The chimps have been infected with an inhibitor that triggers overwhelming rage. It is carried in a virus, and a highly contagious one. When a group of animal liberationists break in to free the tormented primates, the virus is unleashed as well. There is no cure; the infected humans become killing machines.

If they break your skin or their blood enters your bodily fluids, you are then infected too. The cities are evacuated, the affected killed with no warning.

Like the hero of The Day of the Triffids, the protagonist wakes in a hospital. Jim (Cillian Murphy) is a bicycle courier who has been in a coma for 28 days after a run-in with a car.

He wanders the empty streets, and the rest of the movie revolves around his efforts to avoid the infected and find those who are still, well, human. Which means they have slightly less rage.

28 Days Later is a horror thriller, but much more than that. Yes, you will jump when infected people with bright red eyes leap through the window at you, but it also portrays a profound appreciation of loss, particularly when Jim finds his parents, who have suicided, and is informed he is “lucky”. There is also plenty of humour, and some stunning scenes revealing the beauty of a world, how it could be without humans busily killing each other and poisoning nature.

Danny Boyle captures perfectly the imagery of Rainer Maria Rilke:

“Let everything happen to you
Beauty and terror
Just keep going
No feeling is final”

Jim and his survivor friends find a platoon of soldiers who have varying views of the virus. The Sergeant (Stuart McQuarrie) is a Nietzschean, who sees humanity as a temporary blip on the smooth course of evolution:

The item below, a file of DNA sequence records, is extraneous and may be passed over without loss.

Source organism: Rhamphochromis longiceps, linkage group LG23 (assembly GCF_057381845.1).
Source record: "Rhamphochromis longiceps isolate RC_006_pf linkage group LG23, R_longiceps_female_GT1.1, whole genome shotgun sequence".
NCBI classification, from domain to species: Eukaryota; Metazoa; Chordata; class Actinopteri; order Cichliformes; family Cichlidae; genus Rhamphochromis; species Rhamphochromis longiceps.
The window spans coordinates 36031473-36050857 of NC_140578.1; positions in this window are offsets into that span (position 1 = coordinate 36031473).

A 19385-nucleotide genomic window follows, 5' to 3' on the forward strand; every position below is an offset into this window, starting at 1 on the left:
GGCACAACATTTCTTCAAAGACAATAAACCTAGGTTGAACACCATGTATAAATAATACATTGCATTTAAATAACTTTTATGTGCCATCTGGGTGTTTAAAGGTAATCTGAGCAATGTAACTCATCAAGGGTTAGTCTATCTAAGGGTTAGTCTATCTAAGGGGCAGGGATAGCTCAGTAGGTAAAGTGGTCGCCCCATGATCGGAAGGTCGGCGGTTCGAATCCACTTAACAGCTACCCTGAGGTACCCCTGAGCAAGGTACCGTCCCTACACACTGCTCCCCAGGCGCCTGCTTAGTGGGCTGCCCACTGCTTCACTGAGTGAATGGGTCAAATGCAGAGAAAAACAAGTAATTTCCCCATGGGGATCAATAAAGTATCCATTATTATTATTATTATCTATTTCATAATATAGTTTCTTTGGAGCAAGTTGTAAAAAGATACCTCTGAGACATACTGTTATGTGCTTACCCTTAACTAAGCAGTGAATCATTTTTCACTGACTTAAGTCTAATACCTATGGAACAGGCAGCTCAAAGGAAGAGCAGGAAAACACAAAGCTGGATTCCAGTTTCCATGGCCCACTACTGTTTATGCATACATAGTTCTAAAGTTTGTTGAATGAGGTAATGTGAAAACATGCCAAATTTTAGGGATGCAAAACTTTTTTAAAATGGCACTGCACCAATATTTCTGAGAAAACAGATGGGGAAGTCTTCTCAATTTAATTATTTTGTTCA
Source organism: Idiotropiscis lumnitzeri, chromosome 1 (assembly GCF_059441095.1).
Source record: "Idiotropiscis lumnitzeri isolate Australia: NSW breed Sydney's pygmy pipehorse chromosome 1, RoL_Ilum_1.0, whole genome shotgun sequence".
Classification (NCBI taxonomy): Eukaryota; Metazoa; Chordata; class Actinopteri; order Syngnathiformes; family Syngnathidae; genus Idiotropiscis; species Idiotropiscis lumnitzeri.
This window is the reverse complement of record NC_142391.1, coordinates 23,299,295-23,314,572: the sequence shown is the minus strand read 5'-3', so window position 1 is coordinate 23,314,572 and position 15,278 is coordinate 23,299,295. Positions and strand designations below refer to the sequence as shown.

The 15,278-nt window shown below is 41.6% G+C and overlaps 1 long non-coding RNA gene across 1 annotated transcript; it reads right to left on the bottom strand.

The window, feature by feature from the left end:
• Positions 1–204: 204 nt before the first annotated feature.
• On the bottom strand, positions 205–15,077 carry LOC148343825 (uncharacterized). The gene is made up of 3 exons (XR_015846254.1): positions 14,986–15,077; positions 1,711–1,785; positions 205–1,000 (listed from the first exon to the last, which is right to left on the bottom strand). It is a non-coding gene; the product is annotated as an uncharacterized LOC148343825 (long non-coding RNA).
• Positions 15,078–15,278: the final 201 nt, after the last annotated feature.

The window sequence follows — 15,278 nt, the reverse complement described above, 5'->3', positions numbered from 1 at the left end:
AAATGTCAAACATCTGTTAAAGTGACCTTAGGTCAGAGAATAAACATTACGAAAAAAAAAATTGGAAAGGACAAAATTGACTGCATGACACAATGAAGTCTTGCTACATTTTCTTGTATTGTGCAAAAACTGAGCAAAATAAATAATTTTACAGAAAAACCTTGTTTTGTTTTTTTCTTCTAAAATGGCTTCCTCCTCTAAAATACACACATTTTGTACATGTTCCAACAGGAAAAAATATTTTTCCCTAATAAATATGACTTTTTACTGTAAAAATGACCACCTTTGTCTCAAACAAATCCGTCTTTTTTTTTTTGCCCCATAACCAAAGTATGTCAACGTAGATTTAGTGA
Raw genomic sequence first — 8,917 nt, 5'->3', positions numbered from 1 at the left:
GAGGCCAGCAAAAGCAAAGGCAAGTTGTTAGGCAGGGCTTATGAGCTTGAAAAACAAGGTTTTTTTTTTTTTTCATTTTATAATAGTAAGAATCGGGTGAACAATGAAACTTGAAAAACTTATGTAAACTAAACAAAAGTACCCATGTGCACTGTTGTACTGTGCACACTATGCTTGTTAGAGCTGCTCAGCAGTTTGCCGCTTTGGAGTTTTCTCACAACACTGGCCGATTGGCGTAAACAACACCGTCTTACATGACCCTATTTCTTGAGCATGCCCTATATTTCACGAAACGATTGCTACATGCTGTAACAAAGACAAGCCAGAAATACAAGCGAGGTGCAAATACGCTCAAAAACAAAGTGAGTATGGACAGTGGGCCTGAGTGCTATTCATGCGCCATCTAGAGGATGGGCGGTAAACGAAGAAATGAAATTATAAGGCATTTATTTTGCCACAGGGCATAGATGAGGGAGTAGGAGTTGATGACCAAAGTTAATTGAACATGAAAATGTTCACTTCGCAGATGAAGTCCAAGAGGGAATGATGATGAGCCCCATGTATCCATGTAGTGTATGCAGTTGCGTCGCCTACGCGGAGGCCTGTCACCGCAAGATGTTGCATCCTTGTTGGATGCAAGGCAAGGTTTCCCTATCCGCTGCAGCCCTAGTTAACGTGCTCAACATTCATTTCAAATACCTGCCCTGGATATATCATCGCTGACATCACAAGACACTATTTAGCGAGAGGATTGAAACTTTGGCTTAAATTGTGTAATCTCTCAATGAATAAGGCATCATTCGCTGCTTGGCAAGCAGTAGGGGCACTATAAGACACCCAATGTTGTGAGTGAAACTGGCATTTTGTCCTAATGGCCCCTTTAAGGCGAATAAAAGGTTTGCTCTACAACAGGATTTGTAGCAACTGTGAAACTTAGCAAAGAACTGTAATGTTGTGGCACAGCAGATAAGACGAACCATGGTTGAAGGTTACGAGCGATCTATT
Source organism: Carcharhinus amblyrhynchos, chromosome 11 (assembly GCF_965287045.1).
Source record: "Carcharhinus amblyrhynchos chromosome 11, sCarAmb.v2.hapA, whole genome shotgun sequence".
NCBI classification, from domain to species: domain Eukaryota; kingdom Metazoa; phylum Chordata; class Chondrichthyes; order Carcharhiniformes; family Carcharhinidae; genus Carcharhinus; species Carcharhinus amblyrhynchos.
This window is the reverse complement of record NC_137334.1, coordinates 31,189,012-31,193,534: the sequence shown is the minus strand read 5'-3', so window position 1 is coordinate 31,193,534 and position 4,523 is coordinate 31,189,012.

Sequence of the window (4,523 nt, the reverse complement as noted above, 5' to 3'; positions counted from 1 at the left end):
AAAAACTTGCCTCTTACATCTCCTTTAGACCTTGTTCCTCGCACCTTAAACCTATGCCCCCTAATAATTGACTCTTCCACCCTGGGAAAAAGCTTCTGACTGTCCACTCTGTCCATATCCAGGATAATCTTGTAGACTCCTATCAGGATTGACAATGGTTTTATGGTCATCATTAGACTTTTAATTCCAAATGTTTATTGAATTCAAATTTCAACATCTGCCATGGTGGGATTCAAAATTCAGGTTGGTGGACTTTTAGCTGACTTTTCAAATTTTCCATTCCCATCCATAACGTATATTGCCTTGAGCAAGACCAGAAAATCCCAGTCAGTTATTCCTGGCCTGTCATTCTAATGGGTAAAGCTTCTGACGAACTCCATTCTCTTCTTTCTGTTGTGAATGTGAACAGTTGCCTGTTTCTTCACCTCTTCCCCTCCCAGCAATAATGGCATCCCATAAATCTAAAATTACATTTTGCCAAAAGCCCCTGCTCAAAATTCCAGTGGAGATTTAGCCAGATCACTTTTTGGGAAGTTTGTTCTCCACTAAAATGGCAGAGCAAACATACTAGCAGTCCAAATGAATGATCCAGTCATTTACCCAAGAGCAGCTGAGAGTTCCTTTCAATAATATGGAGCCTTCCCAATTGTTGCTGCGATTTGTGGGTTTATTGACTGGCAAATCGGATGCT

“So if the infection wipes us out, that is a return to normality.”

But the Major in charge (Christopher Eccleston) is more Hobbesian, and sees us as creatures of the jungle.

“Which to my mind puts us in a state of normality now”.

But what’s “normal”? What occurs around us, or the global scene? Perhaps it is only their country (it’s set in the UK) that is affected and locked down?

Made in 2002, the film seems very prophetic. COVID-19 is not exactly the zombie apocalypse, but the themes of the attack on nature, the unintended consequences of animal exploitation, the distrust of the authorities, the fear of infection and the pain of quarantine make this movie even more timely now.

And it’s not portraying the zombie apocalypse, because the film is not really a zombie movie. Zombies, after all, are dead, or at least undead, but this lot are living, although ravaged by the virus and prone to uncontrollable snarling and biting. Roger Luckhurst, in his cultural history of zombies, states that zombies are

“a contagion, driven by an empty but insatiable hunger to devour the last of the living… the Rapture with rot”.

Zombies are supposed to shuffle along, with bits falling off. There was an uproar when this film came out – zombies that can run! Fast zombies. Or sick cannibals?

I try to limit this blog to authentic cannibals, living humans who eat or otherwise incorporate body parts of other humans, living or dead. Once I start including the undead, well, it becomes a never ending feast – a lot of fun, but out of scope. Maybe when I run out of cannibal films and TV shows – which is looking increasingly unlikely – we can start on zombies.

The thing about zombies is they don’t actually exist (as far as we can determine). Whereas cannibals – oh yes, they are out there. But who are the cannibals – the contagious, the ones who deliberately developed the virus, or the authorities who use it to their political advantage?